"I can add colours to the chameleon,
 Change shapes with Proteus for advantages."

   Cockatrice.—This imaginary creature, also called a basilisk, has been the subject of extraordinary prejudice. It was absurdly said to proceed from the eggs of old cocks. It has

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been represented as having eight feet, a crown on the head, and a hooked and recurved beak. 1 Pliny asserts that the basilisk had a voice so terrible that it struck terror into all other species. Sir Thomas Browne, 2 however, distinguishes the cockatrice from the ancient basilisk. He says—"This of ours is generally described with legs, wings, a serpentine and winding tail, and a crest or comb somewhat like a cock. But the basilisk of elder times was a proper kind of serpent, not above three palms long, as some account; and different from other serpents by advancing his head and some white marks, or coronary spots upon the crown, as all authentic writers have delivered." No other animal, perhaps, has given rise to so many fabulous notions. Thus, it was supposed to have so deadly an eye as to kill by its very look, to which Shakespeare very often alludes. In "Romeo and Juliet" (iii. 2), the latter says—

                     "Say thou but 'I,'
And that bare vowel 'I' shall poison more
Than the death-darting eye of cockatrice."

In "Richard III." (iv. 1) the Duchess exclaims"—

"O my accursed womb, the bed of death!
 A cockatrice has thou hatch’d to the world,
 Whose unavoided eye is murderous."

In "Lucreece" (1. 540), we read:—

"Here with a cockatrice's dead-killing-eye
 He rouseth up himself and makes a pause."

Once more, 3 in "Twelfth Night" (iii. 4), Sir Toby Belch affirms—"This will so fright them both that they will kill one another by the look, like cockatrices." It has also been affirmed that this animal could not exercise this faculty, unless it first perceived the object of its vengeance before it was itself seen by it—if first seen, it died. Dryden has alluded to this superstition—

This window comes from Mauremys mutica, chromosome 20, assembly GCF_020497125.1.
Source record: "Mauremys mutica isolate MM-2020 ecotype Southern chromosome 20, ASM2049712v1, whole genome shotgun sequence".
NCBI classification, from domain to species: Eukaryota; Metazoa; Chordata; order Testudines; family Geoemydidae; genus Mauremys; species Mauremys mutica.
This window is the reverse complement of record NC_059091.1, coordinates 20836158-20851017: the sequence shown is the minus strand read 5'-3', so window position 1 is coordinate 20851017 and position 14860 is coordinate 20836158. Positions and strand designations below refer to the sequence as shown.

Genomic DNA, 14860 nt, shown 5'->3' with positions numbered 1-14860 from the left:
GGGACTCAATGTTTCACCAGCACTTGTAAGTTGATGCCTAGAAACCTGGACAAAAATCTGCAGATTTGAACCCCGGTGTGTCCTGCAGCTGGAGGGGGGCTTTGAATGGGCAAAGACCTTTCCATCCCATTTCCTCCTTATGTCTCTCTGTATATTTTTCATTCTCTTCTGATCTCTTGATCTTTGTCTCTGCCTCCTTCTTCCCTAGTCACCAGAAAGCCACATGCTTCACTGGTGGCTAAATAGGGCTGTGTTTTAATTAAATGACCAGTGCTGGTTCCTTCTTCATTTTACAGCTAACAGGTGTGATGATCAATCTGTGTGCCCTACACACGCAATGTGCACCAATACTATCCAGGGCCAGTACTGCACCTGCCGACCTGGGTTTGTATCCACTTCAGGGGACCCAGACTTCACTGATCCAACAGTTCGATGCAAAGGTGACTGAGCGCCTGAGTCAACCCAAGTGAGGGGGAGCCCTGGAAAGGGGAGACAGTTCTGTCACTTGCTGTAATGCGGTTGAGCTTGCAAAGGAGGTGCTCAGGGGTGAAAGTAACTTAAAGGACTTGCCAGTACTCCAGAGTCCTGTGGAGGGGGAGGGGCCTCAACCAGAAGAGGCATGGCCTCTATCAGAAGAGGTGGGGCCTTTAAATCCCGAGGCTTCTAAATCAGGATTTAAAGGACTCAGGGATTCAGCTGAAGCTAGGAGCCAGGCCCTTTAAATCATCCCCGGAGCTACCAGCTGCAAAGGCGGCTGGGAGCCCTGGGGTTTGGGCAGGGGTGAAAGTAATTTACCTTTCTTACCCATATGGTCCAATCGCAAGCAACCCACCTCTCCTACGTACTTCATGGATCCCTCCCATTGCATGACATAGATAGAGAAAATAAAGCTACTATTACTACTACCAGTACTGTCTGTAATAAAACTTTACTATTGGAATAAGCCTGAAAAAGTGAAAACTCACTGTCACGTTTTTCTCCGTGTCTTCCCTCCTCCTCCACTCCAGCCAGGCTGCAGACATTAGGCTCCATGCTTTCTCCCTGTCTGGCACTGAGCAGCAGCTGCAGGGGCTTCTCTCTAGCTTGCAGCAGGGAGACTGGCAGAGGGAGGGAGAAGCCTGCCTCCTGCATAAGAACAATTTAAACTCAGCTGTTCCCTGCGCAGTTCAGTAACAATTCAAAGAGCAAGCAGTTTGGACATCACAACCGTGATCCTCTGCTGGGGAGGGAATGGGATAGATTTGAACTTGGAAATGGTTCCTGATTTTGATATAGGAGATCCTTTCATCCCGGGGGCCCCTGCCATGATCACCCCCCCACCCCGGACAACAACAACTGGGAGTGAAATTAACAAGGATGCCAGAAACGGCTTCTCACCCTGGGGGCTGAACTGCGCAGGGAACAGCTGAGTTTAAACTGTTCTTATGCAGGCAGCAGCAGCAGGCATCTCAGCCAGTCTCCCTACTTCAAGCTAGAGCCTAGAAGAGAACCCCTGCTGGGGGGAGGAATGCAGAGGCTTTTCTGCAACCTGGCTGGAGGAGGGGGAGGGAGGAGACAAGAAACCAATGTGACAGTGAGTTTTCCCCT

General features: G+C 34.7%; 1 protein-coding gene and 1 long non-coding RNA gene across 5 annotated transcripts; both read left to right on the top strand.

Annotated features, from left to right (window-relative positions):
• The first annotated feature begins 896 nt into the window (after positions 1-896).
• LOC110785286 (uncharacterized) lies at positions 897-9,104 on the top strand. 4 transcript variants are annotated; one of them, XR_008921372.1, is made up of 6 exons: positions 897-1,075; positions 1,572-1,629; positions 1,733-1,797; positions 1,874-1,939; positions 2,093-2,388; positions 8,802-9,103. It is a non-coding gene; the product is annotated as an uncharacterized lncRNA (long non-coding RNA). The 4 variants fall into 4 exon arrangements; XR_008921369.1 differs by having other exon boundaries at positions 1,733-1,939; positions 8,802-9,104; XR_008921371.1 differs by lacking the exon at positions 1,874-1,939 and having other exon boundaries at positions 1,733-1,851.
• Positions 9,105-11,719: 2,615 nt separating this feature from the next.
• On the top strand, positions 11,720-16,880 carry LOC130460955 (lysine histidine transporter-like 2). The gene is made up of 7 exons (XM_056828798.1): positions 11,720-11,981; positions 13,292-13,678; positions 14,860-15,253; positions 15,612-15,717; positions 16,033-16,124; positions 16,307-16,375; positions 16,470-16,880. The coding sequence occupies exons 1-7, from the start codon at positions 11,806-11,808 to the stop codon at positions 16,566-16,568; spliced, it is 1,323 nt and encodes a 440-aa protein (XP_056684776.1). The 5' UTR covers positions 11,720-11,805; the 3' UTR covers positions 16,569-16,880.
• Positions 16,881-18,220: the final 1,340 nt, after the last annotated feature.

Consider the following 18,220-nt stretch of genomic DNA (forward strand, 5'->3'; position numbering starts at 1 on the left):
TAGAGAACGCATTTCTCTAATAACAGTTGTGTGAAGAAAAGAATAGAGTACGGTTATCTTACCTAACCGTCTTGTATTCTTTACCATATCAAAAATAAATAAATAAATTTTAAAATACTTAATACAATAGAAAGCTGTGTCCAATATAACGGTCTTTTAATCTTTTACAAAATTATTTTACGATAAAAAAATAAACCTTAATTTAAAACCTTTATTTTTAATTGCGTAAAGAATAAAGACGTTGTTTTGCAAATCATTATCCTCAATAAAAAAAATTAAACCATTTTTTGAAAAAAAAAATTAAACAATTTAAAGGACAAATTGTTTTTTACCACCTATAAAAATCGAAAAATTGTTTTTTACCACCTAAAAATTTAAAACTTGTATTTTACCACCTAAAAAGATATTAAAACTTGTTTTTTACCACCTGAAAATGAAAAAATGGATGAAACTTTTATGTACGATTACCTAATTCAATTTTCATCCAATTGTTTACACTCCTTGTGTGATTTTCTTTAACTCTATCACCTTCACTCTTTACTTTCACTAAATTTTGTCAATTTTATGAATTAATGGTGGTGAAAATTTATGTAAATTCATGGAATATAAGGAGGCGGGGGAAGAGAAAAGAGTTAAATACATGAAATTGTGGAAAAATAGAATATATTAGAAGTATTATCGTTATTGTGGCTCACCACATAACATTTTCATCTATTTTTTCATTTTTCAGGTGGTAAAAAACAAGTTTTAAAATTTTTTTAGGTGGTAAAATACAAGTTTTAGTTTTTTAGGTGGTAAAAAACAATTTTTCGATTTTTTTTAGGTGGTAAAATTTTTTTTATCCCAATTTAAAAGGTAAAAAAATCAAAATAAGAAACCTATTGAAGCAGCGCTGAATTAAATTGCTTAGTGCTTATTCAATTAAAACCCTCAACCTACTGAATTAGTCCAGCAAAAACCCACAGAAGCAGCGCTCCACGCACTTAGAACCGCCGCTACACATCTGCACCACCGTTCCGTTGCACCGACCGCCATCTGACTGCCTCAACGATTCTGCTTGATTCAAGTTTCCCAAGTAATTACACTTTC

"Mischiefs are like the cockatrice's eye,
 If they see first they kill, if seen they die."

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   Cockatrice was a popular phrase for a loose woman, probably from the fascination of the eye. 1 It appears, too, that Basilisk 2 was the name of a huge piece of ordnance carrying a ball of very great weight. In the following passage in "Henry V." (v. 2), there is no doubt a double allusion—to pieces of ordnance, and to the fabulous creature already described:—"the fatal balls of murdering basilisks."

   Colt.—From its wild tricks, the colt was formerly used to designate, according to Johnson, "a witless, heady, gay youngster." Portia mentions it with a quibble in "The Merchant of Venice" (i. 2), referring to the Neapolitan prince:—"Ay, that's a colt indeed." The term "to colt," meant to trick, or befool; as in the phrase in "1 Henry IV." (ii. 2):—"What a plague mean ye to colt me thus?" Mr Halliwell-Phillipps 3 explains the expression, in "Henry VIII." (i. 2), "Your colt's tooth is not cast yet," to denote a love of youthful pleasure. In "Cymbeline" (ii. 4), it is used in a coarser sense:—"She hath been colted by him."

   Crocodile.—According to fabulous accounts, the crocodile was the most deceitful of animals; its tears being proverbially fallacious. Thus, Othello (iv. 1) says:—

                          "O devil, devil!
If that the earth could teem with woman's tears,
Each drop she falls would prove a crocodile:
Out of my sight!"

We may also compare the words of the queen in "2 Henry VI." (iii. 1):—

"Henry my lord is cold in great affairs
 Too full of foolish pity, and Gloucester's show
 Beguiles him as the mournful crocodile
 With sorrow snares relenting passengers."

   It is said that this treacherous animal weeps over a man's head when it hath devoured the body, and will then eat up the head too. In "Bullokar's Expositor," i616, we read:—

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[paragraph continues] "Crocodile lachrymæ, crocodiles teares, do signify such teares as are feigned, and spent only with intent to deceive or do harm." In Quarles's "Emblems," there is the following allusion:—

"O what a crocodilian world is this,
   Compos’d of treachries and ensnaring wiles!
 She cloaths destruction in a formal kiss,
   And lodges death in her deceitful smiles."

In the above passage from "Othello," Singer says, there is, no doubt, a reference to the doctrine of equivocal generation by which new animals were supposed to be producible by new combinations of matter. 1